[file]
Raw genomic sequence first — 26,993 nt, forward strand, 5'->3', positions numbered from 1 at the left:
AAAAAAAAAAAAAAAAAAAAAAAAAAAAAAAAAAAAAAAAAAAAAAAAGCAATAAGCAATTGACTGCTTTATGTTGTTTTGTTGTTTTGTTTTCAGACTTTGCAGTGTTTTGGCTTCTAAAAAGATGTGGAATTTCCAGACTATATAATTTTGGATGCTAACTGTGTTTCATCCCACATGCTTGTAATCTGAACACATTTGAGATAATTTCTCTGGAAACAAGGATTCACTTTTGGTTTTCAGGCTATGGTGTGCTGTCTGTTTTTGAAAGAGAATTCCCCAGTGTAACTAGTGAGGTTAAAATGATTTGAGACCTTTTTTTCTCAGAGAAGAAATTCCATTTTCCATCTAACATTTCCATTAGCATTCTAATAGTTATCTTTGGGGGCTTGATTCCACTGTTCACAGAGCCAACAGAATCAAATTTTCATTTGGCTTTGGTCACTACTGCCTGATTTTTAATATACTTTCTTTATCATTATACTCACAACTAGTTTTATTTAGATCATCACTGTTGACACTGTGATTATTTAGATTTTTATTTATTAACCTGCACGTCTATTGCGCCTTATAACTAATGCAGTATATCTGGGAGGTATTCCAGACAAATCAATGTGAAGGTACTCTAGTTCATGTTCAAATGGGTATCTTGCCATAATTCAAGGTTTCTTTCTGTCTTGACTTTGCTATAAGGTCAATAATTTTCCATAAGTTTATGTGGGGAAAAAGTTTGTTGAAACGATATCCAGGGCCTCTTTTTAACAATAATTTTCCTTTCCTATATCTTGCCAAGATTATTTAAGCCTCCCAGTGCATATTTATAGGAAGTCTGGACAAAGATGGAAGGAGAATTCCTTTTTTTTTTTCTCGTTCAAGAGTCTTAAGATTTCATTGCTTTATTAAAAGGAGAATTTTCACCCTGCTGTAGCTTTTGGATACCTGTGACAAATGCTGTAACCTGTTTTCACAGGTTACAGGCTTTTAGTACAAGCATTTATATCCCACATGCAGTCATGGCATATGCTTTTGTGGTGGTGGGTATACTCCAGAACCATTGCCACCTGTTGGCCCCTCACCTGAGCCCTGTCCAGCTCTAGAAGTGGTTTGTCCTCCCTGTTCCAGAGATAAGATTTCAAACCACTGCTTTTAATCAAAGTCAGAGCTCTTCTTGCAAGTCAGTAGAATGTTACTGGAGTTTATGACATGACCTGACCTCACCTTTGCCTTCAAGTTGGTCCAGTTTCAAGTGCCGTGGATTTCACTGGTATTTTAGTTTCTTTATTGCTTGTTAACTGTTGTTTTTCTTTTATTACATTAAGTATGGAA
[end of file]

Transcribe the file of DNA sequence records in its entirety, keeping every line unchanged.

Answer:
Raw genomic sequence first — 26,993 nt, forward strand, 5'->3', positions numbered from 1 at the left:
AAAAAAAAAAAAAAAAAAAAAAAAAAAAAAAAAAAAAAAAAAAAAAAAGCAATAAGCAATTGACTGCTTTATGTTGTTTTGTTGTTTTGTTTTCAGACTTTGCAGTGTTTTGGCTTCTAAAAAGATGTGGAATTTCCAGACTATATAATTTTGGATGCTAACTGTGTTTCATCCCACATGCTTGTAATCTGAACACATTTGAGATAATTTCTCTGGAAACAAGGATTCACTTTTGGTTTTCAGGCTATGGTGTGCTGTCTGTTTTTGAAAGAGAATTCCCCAGTGTAACTAGTGAGGTTAAAATGATTTGAGACCTTTTTTTCTCAGAGAAGAAATTCCATTTTCCATCTAACATTTCCATTAGCATTCTAATAGTTATCTTTGGGGGCTTGATTCCACTGTTCACAGAGCCAACAGAATCAAATTTTCATTTGGCTTTGGTCACTACTGCCTGATTTTTAATATACTTTCTTTATCATTATACTCACAACTAGTTTTATTTAGATCATCACTGTTGACACTGTGATTATTTAGATTTTTATTTATTAACCTGCACGTCTATTGCGCCTTATAACTAATGCAGTATATCTGGGAGGTATTCCAGACAAATCAATGTGAAGGTACTCTAGTTCATGTTCAAATGGGTATCTTGCCATAATTCAAGGTTTCTTTCTGTCTTGACTTTGCTATAAGGTCAATAATTTTCCATAAGTTTATGTGGGGAAAAAGTTTGTTGAAACGATATCCAGGGCCTCTTTTTAACAATAATTTTCCTTTCCTATATCTTGCCAAGATTATTTAAGCCTCCCAGTGCATATTTATAGGAAGTCTGGACAAAGATGGAAGGAGAATTCCTTTTTTTTTTTCTCGTTCAAGAGTCTTAAGATTTCATTGCTTTATTAAAAGGAGAATTTTCACCCTGCTGTAGCTTTTGGATACCTGTGACAAATGCTGTAACCTGTTTTCACAGGTTACAGGCTTTTAGTACAAGCATTTATATCCCACATGCAGTCATGGCATATGCTTTTGTGGTGGTGGGTATACTCCAGAACCATTGCCACCTGTTGGCCCCTCACCTGAGCCCTGTCCAGCTCTAGAAGTGGTTTGTCCTCCCTGTTCCAGAGATAAGATTTCAAACCACTGCTTTTAATCAAAGTCAGAGCTCTTCTTGCAAGTCAGTAGAATGTTACTGGAGTTTATGACATGACCTGACCTCACCTTTGCCTTCAAGTTGGTCCAGTTTCAAGTGCCGTGGATTTCACTGGTATTTTAGTTTCTTTATTGCTTGTTAACTGTTGTTTTTCTTTTATTACATTAAGTATGGAA